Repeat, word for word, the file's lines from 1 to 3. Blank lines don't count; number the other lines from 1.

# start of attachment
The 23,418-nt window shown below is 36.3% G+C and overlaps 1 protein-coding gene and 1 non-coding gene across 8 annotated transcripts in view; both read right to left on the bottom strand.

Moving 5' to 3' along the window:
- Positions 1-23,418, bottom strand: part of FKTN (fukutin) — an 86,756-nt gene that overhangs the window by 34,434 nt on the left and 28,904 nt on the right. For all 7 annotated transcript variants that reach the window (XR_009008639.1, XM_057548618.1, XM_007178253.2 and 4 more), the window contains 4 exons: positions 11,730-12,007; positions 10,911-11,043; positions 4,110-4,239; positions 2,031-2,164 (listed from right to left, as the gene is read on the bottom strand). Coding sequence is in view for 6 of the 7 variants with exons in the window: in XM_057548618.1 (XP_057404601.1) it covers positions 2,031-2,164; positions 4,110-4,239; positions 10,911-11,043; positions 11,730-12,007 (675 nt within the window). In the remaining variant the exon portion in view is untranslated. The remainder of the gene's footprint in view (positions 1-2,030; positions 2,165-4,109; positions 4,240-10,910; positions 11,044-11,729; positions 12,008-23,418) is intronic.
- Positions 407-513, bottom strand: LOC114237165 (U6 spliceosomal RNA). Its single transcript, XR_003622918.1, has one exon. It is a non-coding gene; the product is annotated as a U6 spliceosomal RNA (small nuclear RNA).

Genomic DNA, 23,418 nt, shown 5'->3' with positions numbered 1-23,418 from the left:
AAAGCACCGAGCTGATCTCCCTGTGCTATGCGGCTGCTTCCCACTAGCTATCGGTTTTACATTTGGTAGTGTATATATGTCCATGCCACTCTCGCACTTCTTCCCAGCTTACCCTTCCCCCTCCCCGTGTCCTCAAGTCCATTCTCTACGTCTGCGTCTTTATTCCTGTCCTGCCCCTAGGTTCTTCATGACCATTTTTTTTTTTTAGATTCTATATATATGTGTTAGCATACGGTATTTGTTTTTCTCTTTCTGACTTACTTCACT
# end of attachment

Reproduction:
The 23,418-nt window shown below is 36.3% G+C and overlaps 1 protein-coding gene and 1 non-coding gene across 8 annotated transcripts in view; both read right to left on the bottom strand.

Moving 5' to 3' along the window:
- Positions 1-23,418, bottom strand: part of FKTN (fukutin) — an 86,756-nt gene that overhangs the window by 34,434 nt on the left and 28,904 nt on the right. For all 7 annotated transcript variants that reach the window (XR_009008639.1, XM_057548618.1, XM_007178253.2 and 4 more), the window contains 4 exons: positions 11,730-12,007; positions 10,911-11,043; positions 4,110-4,239; positions 2,031-2,164 (listed from right to left, as the gene is read on the bottom strand). Coding sequence is in view for 6 of the 7 variants with exons in the window: in XM_057548618.1 (XP_057404601.1) it covers positions 2,031-2,164; positions 4,110-4,239; positions 10,911-11,043; positions 11,730-12,007 (675 nt within the window). In the remaining variant the exon portion in view is untranslated. The remainder of the gene's footprint in view (positions 1-2,030; positions 2,165-4,109; positions 4,240-10,910; positions 11,044-11,729; positions 12,008-23,418) is intronic.